Sustainability and Transformation Plans became Sustainability and Transformation Partnerships by dint of a statement in the March 2017 NHS England Five Year Forward View Next Steps document. As both terms reduce to STP acronyms it’s not all that helpful. For the sake of clarity I will use ‘STP’ in its original ‘plan’ definition in this submission. Accountable Care Systems  are a flavour of generic Accountable Care Organisations. NHS England  has chosen to define and name a range of Accountable Care Organisations which include ACSs, ACPs, MCPs, PACSs and PCHs. If and when these variants are up and running we will discover the unique characteristics of each of them.

The context of the latest changes to healthcare services delivery in England begins with the appearance of a paper written by Oliver Letwin and John Redwood and published in January 1988. Papers written by McKinsey & Co in 2009 and in 2012 for the World Economic Forum in Davos Switzerland, follow on developing ideas for radical reform of the NHS. Reducing the cost of running the NHS and ‘partnering’ with private healthcare suppliers have been on Government agendas now for many years.

One of the key big ideas was that 40% of people who are in NHS residential Acute hospital care should not be there and where they should be is being treated at home and/or in NHS local day care centres. The latter are called, or have been variously called, Out of Hospital services, community care services, and Intermediate Care services. The theory is/was that Out of Hospital services would ‘replace’ 40% of residential acute services and could be provided at a reduced cost.

The 2012 Health and Social Care Act formalised the NHS Commissioner/Service Supplier split and led to the formation of 200+ Clinical Commissioning Groups throughout England. NHS hospitals could sell up to 49% of their services to private clients. In my town (Ealing) and in others the CCG now commissions GP services. Local Authorities retained their commissioning role for purchasing and in some cases delivering social care services. Care/Nursing Homes are now largely privately owned. In Ealing GP surgeries are now commissioned by the CCG to provide Primary Mental Health care services.

The Five Year Forward View  published in October 2014 set a target of reducing annual NHS costs by £22 billion by 2021. The  ‘Next Steps’ published in March 2017 demolished that cost reduction target and replaced it with achieving ‘financial balance across the health service’.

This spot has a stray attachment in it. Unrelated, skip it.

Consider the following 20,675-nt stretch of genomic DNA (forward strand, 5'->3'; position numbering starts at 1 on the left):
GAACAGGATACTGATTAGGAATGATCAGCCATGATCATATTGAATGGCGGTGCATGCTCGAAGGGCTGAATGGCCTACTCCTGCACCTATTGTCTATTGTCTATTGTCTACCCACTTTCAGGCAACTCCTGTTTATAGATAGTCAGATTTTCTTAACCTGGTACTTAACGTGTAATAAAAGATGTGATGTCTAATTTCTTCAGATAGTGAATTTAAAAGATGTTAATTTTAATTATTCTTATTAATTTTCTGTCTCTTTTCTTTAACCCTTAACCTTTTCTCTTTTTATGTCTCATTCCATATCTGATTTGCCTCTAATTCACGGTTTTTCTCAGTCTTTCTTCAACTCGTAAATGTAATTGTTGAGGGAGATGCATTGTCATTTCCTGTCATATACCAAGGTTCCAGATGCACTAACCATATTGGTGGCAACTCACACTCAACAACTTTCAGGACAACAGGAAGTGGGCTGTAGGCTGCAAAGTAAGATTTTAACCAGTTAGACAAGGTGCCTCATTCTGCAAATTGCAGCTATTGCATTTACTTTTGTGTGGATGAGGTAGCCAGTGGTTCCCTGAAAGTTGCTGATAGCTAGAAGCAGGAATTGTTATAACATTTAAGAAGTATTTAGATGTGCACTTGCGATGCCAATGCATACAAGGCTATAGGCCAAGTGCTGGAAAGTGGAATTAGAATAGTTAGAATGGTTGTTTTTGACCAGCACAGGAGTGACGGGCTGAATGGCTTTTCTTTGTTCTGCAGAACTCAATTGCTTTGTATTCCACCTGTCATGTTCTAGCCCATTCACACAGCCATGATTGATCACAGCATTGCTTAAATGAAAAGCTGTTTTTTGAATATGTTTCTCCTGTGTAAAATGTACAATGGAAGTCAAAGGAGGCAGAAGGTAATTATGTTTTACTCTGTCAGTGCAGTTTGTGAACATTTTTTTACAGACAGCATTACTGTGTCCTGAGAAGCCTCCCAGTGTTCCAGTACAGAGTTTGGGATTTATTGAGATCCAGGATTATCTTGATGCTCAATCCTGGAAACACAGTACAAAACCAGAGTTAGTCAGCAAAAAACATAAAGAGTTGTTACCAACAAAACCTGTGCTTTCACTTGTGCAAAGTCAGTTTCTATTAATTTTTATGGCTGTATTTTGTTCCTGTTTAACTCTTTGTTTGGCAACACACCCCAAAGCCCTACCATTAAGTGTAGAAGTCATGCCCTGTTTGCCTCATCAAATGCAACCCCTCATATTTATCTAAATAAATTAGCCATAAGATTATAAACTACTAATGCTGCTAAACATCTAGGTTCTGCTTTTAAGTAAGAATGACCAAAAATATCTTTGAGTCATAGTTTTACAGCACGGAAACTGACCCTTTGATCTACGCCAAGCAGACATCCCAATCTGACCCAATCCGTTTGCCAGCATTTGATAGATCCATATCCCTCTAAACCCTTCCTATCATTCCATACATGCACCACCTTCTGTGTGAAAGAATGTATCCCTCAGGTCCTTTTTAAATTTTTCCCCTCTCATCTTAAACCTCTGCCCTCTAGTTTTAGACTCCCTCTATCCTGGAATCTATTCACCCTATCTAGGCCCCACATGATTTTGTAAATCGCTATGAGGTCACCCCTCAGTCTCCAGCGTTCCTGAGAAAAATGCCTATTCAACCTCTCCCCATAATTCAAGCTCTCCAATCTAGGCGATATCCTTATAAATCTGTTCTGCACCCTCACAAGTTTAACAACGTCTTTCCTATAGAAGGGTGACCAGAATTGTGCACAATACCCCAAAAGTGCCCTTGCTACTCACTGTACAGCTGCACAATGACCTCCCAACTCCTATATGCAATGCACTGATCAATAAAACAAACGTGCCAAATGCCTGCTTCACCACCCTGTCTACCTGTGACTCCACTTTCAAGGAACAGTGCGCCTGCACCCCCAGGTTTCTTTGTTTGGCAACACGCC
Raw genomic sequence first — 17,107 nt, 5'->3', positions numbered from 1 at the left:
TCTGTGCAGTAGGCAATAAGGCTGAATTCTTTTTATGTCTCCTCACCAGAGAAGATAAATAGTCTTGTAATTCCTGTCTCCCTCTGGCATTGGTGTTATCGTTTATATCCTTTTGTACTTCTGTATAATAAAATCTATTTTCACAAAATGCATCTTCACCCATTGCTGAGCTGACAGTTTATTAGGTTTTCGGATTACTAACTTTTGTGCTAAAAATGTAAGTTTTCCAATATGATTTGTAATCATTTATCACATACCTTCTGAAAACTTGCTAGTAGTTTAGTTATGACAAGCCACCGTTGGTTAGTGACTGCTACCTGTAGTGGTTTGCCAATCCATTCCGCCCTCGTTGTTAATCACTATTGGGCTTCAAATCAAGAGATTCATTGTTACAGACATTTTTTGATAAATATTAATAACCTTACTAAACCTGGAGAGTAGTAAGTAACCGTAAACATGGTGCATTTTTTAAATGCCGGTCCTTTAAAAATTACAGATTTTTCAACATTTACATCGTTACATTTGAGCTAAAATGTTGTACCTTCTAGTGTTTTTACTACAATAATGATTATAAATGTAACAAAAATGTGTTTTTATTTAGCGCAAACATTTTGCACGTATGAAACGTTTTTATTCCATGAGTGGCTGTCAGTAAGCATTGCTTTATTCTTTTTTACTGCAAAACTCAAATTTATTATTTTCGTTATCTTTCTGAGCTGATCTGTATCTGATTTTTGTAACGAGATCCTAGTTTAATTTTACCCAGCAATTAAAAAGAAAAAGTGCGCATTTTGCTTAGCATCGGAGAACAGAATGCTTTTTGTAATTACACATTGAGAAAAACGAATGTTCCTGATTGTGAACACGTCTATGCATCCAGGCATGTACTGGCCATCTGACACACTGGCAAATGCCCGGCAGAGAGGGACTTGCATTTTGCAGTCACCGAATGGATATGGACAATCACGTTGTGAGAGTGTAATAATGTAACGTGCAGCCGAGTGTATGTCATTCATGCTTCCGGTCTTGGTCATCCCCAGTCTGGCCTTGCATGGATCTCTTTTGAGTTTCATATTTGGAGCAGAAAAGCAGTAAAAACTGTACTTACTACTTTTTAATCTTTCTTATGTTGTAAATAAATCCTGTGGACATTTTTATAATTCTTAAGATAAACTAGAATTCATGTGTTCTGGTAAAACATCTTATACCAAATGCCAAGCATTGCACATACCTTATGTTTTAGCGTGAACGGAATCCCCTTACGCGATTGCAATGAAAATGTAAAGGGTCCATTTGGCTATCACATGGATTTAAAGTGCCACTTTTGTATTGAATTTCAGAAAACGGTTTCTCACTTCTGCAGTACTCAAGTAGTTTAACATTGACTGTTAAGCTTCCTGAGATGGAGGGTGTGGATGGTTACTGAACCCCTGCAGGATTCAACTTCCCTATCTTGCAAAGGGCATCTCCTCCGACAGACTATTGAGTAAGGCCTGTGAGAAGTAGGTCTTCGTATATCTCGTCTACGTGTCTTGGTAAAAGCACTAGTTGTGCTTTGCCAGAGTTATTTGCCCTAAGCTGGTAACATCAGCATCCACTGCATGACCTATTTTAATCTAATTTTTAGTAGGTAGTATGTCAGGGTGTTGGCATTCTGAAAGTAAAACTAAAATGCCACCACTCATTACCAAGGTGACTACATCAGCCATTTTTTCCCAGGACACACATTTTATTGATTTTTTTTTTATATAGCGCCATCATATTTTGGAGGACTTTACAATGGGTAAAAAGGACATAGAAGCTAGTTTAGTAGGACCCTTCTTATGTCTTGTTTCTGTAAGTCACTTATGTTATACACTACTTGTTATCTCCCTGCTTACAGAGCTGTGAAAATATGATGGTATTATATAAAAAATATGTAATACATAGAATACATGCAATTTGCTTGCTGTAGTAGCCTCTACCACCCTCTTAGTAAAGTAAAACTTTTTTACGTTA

Hospital beds are such a big issue with regard to care delivery that it’s worth noting here that the  Next Steps states that by March 2019 the 100,000 NHS bed population in England will be reduced by between 2,000 and 3,000. In NHS North West London between March 2017 and June 2017 the General and Acute beds in use rose from 3,120 to 3,400. Bed numbers rose by 300 from March 2011 to June 2017. If these trends continue yet another target will be missed.

Sustainability and Transformation Plans

In NHS North West London we were, and still are, taking part in a pre-Sustainability and Transformation Plan project called ‘Shaping a Healthier Future’. Launched in 2012, with a seriously flawed public consultation, this contained ambitious plans for physical healthcare – there was virtually no mention of mental health services and certainly no mention of social care services. (There had been no meaningful previous engagement with the public). The plans included cutting annual costs by 4%, reducing the number of District General Hospitals  and hospital A&E units from nine to five. Out of Hospital services would ‘replace’ 40% of residential Acute hospital care – all in ‘at least three years’. Over five years later no cost reductions have apparently been announced or almost certainly achieved, only two of the four District General Hospitals and A&Es were eliminated and various attempts at Out of Hospital services have had only limited success. Ever since the two A&Es were eliminated in September 2014  A&E performance  has consistently been amongst the worst in England. The most recent Shaping a Healthier Future ignominy – for what has now apparently has become a 14-year project – is that its request for £513 million for building work was turned down by NHS Improvement and NHS England. In the 7 November 2017 rejection letter NHSI/NHSE could find no compelling evidence to support reducing annual Non-Elective or emergency hospital admissions by 99,000 by 2025/26.